Hutchsinsons Trials demonstrate way forward for the brassica sector
Hosted by kind permission of F Daubney & Son (R Daubney)at Bayholme Farm, Old Leake, Boston in conjunction with the Allium & Brassica Centre, the trials day looked at near-market insecticide and fungicide products, early nutrition and plant health and cover cropping with a view to improving soil health in an intensive vegetable production system.
Our trials focussed on kale and brussels sprouts but the knowledge gained can then be transferred to all brassica crops, explained Peter Waldock, Hutchinsons technical support for vegetables.
“We also wanted to offer growers and agronomists the chance to recognise how and where measures can be taken in intensive vegetable production to improve soil health so we included trials on various cover cropping mixes, ”
“As well as a visual assessment of the soil structure under the different planting mixes and tillage systems, we were able to assess variations in soil microfauna using the FungiAlert sensors.”
Effective aphid management
“Many of the new products coming on the market are predominantly protectant rather than having a knock-down effect so applications have to be better timed to optimise efficacy,” said Peter.
“With the loss of Cruiser (Thiomethoxam) for aphid control, growers are likely to become more reliant on foliar sprays, so plots were established to look at products both on their own and in combinations.”
These plots were treated with Tracer (spinosad) for cabbage root fly control but has no effect on aphids or white fly, he explained.
“All the treatments showed positive results for aphid control, although when using Movento (spirotetramat) to get the best results it should be applied ahead of aphid populations building to give the best control.”
“Included within the trials was the forthcoming Isoclast aphicide (Closer 240SC) which should be approved ahead of next summer’s aphid pressure.”
“It demonstrated good control when compared to other aphidices in the trials and as it has minimal impact on beneficials it should fit well within IPM programs.”
However the dry summer of 2018 was not conducive to leaf disease pressure, making it difficult to pull out differences between products, he added.
“Brussels sprouts are susceptible to light leaf spot and ring-rot, while kale is more likely to be affected by powdery mildew.
“With an early application of Signum (Boscalid/pyraclostrobin) on at around four weeks after planting it is possible to extend the benefits of its protectant properties for longer than the recognised 10 to 14 days,” he pointed out.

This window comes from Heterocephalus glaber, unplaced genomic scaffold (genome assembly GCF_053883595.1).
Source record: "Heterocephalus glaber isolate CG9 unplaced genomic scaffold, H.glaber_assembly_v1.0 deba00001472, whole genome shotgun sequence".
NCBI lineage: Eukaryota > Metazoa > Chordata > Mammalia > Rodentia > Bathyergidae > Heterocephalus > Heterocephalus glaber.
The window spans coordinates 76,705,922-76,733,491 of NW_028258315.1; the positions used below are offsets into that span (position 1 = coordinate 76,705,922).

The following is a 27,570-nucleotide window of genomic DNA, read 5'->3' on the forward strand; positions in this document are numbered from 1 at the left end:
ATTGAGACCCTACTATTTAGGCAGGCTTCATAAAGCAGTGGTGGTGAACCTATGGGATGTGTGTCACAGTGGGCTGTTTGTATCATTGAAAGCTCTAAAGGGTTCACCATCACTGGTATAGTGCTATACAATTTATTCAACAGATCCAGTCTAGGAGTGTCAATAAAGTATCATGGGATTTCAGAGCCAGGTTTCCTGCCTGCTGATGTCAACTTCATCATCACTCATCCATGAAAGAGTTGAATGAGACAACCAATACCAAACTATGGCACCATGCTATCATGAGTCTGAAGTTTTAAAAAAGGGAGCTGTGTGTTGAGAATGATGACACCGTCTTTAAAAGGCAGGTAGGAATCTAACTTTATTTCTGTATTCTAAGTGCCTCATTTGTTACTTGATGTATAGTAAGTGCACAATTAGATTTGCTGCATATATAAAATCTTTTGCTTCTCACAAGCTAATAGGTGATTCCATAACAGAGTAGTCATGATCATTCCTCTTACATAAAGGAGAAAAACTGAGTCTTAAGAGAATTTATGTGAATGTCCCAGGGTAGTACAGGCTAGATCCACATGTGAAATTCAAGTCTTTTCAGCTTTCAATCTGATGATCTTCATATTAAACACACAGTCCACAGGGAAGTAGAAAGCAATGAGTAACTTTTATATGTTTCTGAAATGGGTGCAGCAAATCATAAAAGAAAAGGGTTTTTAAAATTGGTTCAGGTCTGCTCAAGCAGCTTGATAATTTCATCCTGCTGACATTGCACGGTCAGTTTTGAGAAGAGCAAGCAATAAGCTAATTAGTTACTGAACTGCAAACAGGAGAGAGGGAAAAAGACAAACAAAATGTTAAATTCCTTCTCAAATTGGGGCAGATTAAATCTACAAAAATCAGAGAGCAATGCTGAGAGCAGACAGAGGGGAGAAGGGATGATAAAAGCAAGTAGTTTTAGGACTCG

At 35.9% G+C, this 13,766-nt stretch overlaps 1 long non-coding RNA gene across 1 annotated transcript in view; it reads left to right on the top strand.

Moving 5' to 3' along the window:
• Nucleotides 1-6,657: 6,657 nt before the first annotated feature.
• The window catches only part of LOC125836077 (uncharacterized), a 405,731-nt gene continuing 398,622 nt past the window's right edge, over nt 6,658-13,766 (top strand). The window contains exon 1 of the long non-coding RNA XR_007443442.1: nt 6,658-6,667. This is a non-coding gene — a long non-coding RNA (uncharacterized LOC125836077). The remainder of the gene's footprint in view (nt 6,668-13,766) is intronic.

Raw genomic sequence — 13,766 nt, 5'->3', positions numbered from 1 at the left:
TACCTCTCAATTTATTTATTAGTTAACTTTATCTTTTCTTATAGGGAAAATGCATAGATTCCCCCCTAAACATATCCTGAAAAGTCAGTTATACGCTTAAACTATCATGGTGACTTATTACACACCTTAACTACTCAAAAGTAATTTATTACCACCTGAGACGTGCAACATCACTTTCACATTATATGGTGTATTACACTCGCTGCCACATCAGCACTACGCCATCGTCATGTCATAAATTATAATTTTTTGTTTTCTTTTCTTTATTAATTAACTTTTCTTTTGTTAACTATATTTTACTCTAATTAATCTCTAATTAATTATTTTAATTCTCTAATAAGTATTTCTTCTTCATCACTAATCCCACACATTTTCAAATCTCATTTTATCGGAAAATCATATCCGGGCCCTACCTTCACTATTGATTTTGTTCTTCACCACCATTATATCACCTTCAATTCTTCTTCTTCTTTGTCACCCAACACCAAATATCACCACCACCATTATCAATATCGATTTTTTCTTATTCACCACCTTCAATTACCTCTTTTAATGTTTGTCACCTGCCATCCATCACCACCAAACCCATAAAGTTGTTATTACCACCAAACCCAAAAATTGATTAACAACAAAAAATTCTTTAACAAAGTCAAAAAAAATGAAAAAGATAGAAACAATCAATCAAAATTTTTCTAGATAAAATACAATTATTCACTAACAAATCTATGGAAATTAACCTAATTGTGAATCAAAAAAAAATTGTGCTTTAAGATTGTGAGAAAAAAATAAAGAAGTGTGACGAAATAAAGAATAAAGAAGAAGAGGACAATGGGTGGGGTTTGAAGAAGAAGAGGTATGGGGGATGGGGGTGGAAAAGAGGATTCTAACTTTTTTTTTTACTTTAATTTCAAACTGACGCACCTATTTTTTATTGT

He warned growers not to be careful not to breach label restrictions when using Amistar Top and Amistar highlighting the resrictions regarding the grams active of azoxystrobin (500 gai/ha) per hectare per year with Amistar and a restriction on the Amistar Top label for difenoconazole (250 gai/ha)
“We hope that these trials will give both agronomists and growers a better understanding of product efficacy when applied in combination and also how to use disease forecasting to better target application with systems such as Brassica Alert and FungiAlert.”
The cover crop trials looked at how cover crops can improve soil structure, reduce surface capping, improve water filtration, reduce soil erosion, control weeds and improve soil biological balance in an intensive vegetable system.
Choosing the right varieties to grow an effective cover crop is crucial, said Dick Neale, Hutchinsons technical manager.
“You want enough biomass and root matter to make a difference to soil health, but its important to recognise that the needs of vegetable farmers are different from arable growers.”
“Vegetable growers are looking for a manageable amount of top growth with finer roots which don’t interfere with more complex planting and harvesting precedures”.
- Drilling Date: 3rd August 2018
- Vetch + Berseem Clover
- Vetch + Berseem Clover + Linseed + Fodder Radish
- Vetch + Berseem Clover + Linseed + Fodder Radish + Phacealia
- Linseed radish and phacelia established well, but not the Vetch and berseem clover as the soil had run together impacting their emergence.
- A mix of rye, linseed and berseem clover could work well as it will fix N and be relatively easy to strip-till and plant vegetables directly into it.
Harvesting cover crops
A crimper roller with helical blades to roll, break and bruise cover crops ahead of the drill developed by Cousins of Emneth was being demonstrated.
A front mounting means that rolling and drilling can be done in a single pass.
When rolled down in the direction of planting, the cover crop can form a dense weed suppressing mat on the soil surface while allowing successful crop establishment, explained managing director Laura Cousins.
“The blades are spiral so this helps prevent vibrations and keeps the machine moving smoothly. They are also blunt to prevent cutting through the cover crop,” she said.